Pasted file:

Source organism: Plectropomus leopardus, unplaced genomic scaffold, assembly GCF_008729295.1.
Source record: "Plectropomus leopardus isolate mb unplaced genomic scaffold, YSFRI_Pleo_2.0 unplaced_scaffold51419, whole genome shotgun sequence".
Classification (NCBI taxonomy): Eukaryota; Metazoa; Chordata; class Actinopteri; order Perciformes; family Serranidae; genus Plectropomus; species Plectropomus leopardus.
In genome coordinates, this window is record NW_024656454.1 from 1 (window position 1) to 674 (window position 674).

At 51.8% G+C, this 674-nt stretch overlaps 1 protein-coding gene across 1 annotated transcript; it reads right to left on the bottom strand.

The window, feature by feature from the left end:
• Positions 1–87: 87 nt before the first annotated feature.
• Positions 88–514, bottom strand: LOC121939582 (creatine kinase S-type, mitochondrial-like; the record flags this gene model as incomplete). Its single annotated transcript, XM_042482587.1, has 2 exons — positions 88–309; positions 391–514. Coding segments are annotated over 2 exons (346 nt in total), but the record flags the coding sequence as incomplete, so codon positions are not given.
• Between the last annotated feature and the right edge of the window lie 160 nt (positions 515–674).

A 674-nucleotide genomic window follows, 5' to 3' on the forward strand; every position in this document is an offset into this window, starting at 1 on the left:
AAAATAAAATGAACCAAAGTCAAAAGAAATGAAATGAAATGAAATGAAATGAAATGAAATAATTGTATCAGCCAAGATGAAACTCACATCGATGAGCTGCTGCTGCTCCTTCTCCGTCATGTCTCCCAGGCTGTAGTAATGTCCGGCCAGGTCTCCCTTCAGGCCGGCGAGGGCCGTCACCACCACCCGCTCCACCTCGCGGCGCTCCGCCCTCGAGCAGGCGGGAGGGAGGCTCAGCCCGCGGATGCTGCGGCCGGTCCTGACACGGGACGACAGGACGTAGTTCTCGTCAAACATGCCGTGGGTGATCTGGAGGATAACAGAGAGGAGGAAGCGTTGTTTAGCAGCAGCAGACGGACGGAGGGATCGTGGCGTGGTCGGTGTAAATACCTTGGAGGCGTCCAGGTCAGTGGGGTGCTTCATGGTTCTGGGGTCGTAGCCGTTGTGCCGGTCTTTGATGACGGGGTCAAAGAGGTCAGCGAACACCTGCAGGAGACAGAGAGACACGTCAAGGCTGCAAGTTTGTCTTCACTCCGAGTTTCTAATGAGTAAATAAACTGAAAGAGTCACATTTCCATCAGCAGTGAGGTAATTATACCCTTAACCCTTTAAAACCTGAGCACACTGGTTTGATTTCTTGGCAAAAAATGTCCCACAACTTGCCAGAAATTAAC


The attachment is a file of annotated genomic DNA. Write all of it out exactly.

Source organism: Plectropomus leopardus, unplaced genomic scaffold, assembly GCF_008729295.1.
Source record: "Plectropomus leopardus isolate mb unplaced genomic scaffold, YSFRI_Pleo_2.0 unplaced_scaffold51419, whole genome shotgun sequence".
Classification (NCBI taxonomy): Eukaryota; Metazoa; Chordata; class Actinopteri; order Perciformes; family Serranidae; genus Plectropomus; species Plectropomus leopardus.
In genome coordinates, this window is record NW_024656454.1 from 1 (window position 1) to 674 (window position 674).

At 51.8% G+C, this 674-nt stretch overlaps 1 protein-coding gene across 1 annotated transcript; it reads right to left on the bottom strand.

The window, feature by feature from the left end:
• Positions 1–87: 87 nt before the first annotated feature.
• Positions 88–514, bottom strand: LOC121939582 (creatine kinase S-type, mitochondrial-like; the record flags this gene model as incomplete). Its single annotated transcript, XM_042482587.1, has 2 exons — positions 88–309; positions 391–514. Coding segments are annotated over 2 exons (346 nt in total), but the record flags the coding sequence as incomplete, so codon positions are not given.
• Between the last annotated feature and the right edge of the window lie 160 nt (positions 515–674).

A 674-nucleotide genomic window follows, 5' to 3' on the forward strand; every position in this document is an offset into this window, starting at 1 on the left:
AAAATAAAATGAACCAAAGTCAAAAGAAATGAAATGAAATGAAATGAAATGAAATGAAATAATTGTATCAGCCAAGATGAAACTCACATCGATGAGCTGCTGCTGCTCCTTCTCCGTCATGTCTCCCAGGCTGTAGTAATGTCCGGCCAGGTCTCCCTTCAGGCCGGCGAGGGCCGTCACCACCACCCGCTCCACCTCGCGGCGCTCCGCCCTCGAGCAGGCGGGAGGGAGGCTCAGCCCGCGGATGCTGCGGCCGGTCCTGACACGGGACGACAGGACGTAGTTCTCGTCAAACATGCCGTGGGTGATCTGGAGGATAACAGAGAGGAGGAAGCGTTGTTTAGCAGCAGCAGACGGACGGAGGGATCGTGGCGTGGTCGGTGTAAATACCTTGGAGGCGTCCAGGTCAGTGGGGTGCTTCATGGTTCTGGGGTCGTAGCCGTTGTGCCGGTCTTTGATGACGGGGTCAAAGAGGTCAGCGAACACCTGCAGGAGACAGAGAGACACGTCAAGGCTGCAAGTTTGTCTTCACTCCGAGTTTCTAATGAGTAAATAAACTGAAAGAGTCACATTTCCATCAGCAGTGAGGTAATTATACCCTTAACCCTTTAAAACCTGAGCACACTGGTTTGATTTCTTGGCAAAAAATGTCCCACAACTTGCCAGAAATTAAC